Financial Institutions Sentiment Survey 2021
Insights and expectations from across the sector
<b>Financial Institutions Sentiment Survey 2021</b>
Insights and expectations \from across the sector
Managing Director, Head of Financial Services,
Lloyds Bank Commercial Banking
This is our sixth annual Financial Institutions Sentiment Survey, which collects the latest views of more than 100 senior decision-makers at UK banks, wealth and asset managers, insurers, financial sponsors and intermediaries.
Our collective activities as an industry are driven by our purpose to help people grow their savings and wealth, protect their health, life and property and lend for their major life purchases like homes and cars. A robust and well-functioning financial services sector has to be at the core of any growing economy and inclusive society.
The importance of this purpose has magnified as we emerge from the worst global economic crisis since the Great Depression1.
There’s no doubt that financial services firms have proved incredibly resilient to the impacts of the coronavirus crisis compared to other sectors of the economy.
Between March and April 2020, UK GDP was down by 20%, with construction down 40% and hospitality down 90%2.
By contrast, financial and insurance activities contracted by a comparatively modest 5%3, and business volumes have since rebounded rapidly.
Certain subsectors, such as retail share dealers, even had record years thanks to an upturn in ‘armchair traders’ looking to invest unspent cash. But the wider sector’s strong performance wasn’t just by chance.
It’s critical that we play our part in the transition to a low carbon green economy that will support the UK’s recovery.”
Head of Financial Services,
Lloyds Bank Commercial Banking
Our sector’s role in the recovery
The industry has gone through significant reforms since the 2008 financial crisis and showed great foresight in investing heavily in digital, and consequently was well prepared to pivot to new ways of working with minimal disruption.
The global pandemic will have lasting social and economic effects and the financial services sector has a key role to play in helping Britain recover.
It’s also critical that we play our part in the transition to a low carbon green economy that will support the UK’s recovery and promote long-term prosperity, while helping to make our planet more resilient. It’s heartening to see this important societal work reflected in the responses to this year’s survey.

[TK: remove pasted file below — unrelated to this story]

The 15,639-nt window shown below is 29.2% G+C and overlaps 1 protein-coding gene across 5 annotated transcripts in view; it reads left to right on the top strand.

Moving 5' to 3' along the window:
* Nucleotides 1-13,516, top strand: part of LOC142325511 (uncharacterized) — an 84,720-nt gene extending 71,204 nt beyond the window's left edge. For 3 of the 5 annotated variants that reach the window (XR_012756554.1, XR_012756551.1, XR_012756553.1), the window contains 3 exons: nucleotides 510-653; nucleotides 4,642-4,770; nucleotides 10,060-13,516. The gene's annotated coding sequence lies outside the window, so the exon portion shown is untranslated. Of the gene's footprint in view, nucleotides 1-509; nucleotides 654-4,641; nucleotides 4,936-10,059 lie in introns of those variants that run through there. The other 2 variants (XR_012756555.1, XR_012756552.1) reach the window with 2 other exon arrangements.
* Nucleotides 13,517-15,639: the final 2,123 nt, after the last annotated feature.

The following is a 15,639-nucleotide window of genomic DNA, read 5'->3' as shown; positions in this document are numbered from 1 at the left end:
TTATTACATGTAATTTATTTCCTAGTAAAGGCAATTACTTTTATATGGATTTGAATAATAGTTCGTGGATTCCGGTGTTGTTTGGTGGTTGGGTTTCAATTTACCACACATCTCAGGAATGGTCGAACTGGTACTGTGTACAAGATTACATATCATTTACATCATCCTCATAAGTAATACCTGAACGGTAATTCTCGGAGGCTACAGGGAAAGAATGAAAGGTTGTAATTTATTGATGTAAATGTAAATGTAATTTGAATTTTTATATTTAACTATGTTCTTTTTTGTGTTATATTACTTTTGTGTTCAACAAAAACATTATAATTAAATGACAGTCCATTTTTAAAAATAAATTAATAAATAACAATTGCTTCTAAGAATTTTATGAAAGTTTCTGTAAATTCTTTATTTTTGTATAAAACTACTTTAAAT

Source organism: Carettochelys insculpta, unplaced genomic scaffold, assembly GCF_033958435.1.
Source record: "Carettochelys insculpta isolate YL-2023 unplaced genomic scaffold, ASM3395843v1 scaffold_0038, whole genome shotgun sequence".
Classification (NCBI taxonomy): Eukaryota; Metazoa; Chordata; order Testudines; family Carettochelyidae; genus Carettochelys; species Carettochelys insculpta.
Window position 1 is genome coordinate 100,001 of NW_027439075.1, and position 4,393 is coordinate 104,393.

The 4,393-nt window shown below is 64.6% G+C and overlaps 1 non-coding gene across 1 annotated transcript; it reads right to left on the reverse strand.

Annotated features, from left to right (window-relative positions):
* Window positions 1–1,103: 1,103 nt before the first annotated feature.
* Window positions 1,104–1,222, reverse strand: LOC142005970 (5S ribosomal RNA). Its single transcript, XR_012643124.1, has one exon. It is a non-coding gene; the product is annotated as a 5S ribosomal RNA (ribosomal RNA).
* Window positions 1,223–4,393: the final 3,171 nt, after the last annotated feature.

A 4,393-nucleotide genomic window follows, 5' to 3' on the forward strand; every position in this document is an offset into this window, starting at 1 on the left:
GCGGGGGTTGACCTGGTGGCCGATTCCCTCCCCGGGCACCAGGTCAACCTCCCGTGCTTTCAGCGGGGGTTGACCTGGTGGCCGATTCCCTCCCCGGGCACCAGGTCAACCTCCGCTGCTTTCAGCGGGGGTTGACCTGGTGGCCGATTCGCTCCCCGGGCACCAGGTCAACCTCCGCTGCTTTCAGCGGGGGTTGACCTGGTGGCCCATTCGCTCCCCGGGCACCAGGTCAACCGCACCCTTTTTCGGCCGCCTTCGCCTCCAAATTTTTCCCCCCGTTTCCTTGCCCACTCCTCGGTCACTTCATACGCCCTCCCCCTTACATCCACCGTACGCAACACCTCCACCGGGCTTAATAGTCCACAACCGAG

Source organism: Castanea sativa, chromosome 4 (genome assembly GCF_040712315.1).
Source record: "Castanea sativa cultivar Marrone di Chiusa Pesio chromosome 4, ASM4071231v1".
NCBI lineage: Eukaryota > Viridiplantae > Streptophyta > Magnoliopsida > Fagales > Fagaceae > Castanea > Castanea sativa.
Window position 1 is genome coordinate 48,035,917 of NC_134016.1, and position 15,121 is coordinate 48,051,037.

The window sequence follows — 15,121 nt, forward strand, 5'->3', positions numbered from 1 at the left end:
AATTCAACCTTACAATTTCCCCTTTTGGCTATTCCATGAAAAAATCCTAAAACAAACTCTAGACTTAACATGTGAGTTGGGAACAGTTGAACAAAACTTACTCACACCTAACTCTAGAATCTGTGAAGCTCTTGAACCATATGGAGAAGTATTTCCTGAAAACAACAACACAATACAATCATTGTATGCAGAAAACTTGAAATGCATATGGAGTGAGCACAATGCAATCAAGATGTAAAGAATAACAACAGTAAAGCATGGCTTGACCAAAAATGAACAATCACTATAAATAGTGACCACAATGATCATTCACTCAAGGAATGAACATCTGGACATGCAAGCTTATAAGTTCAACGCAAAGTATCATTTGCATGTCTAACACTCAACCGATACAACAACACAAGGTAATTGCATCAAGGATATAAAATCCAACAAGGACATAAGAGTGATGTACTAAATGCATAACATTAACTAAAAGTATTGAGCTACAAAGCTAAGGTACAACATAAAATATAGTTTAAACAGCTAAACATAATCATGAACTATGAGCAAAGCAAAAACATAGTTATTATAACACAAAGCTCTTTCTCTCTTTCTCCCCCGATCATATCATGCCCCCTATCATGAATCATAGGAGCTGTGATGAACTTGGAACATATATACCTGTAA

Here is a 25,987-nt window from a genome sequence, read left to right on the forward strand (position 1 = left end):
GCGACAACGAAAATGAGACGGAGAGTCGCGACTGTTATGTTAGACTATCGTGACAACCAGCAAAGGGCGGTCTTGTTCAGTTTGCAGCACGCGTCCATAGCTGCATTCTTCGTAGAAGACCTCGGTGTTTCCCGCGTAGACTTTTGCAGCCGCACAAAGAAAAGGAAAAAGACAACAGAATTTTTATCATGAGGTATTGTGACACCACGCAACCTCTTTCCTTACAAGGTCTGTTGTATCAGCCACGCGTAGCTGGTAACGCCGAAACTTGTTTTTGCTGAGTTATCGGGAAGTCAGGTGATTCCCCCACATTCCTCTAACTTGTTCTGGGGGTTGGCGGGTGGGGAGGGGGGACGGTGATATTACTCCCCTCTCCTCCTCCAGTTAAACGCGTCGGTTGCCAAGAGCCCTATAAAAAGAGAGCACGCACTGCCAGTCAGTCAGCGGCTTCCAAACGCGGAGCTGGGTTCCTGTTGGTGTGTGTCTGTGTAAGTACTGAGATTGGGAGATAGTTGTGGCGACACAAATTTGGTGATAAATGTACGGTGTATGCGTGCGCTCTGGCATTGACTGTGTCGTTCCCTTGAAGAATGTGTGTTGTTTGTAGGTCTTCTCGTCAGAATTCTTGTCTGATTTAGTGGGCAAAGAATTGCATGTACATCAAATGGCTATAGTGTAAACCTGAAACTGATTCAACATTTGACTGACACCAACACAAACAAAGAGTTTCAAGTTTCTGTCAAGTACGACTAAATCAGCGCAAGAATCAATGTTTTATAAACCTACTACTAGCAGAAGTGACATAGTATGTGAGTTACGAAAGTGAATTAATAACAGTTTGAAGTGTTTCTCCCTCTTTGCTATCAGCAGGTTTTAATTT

After a year unlike any other, the sector has moved decisively to further its technological capabilities, mitigate risks and secure new opportunities in new markets.
While the coming year will undoubtedly present new challenges, UK firms have the talent and tenacity to overcome these obstacles, keep on innovating and achieve great things.
Results at a glance
A summary of key insights and expectations for 2021 and beyond from senior decision-makers in the UK financial services sector:
Expect growth to improve
Financial services sector
Expect sector growth to improve
say technology, automation and digital
investment is a top strategic priority
are investing in technology to improve the
plan to make their sustainability goals more ambitious in the next year
With the threat from coronavirus seemingly receding, thanks in no small part to the success of the UK’s vaccination programme, it’s encouraging – though not surprising – to see positive sentiment spreading through the sector.
Almost nine in 10 (88%) expect UK economic growth to improve over the next year, compared to just one in five last year and one in 10 in 2019.
As businesses continue to ramp up to full capacity, workers return and pent-up demand is released, this confidence will help drive the ongoing recovery.
Their bullishness is reflected in the latest available Bank of England forecast, which predicts growth of 7.25% in 2021, dipping slightly to 6% in 20224.
As expected, three quarters (73%) are more optimistic about the UK economy’s outlook than they were a year ago, up from 1 in 20 (5%), though insurers are more bearish, with only 59% having grown more optimistic, potentially because they still expect to be hit with further claims related to the pandemic.
What is your expectation for growth in the UK economy over the next 12 months?
But this overall enthusiasm should be tempered by the findings of the July 2021 Lloyds Bank UK Recovery Tracker, which surveys 14 business sectors and revealed a drop in overall business optimism, driven by concerns over inflation, constrained capacity and access to skilled workers.
88% expect growth in the UK economy to improve over the next 12 months
This only serves to reinforce how financial institutions were relatively better prepared for the shock of the pandemic than most other sectors of the economy, due at least partly to the robust regulatory reforms since 2008.
Looking at the global context, on balance, slightly more respondents believe economic growth will be stronger in the UK (32%) than in other G7 countries (25%), though the biggest group (43%) believe growth will be broadly similar.
Over the last 12 months, has your outlook for the UK economy changed?
The number of respondents who believe the UK will outperform the G7 is up five-fold on last year, reflecting how the UK was hit harder by the virus than many other countries and its subsequent reopening and vaccination rollout success.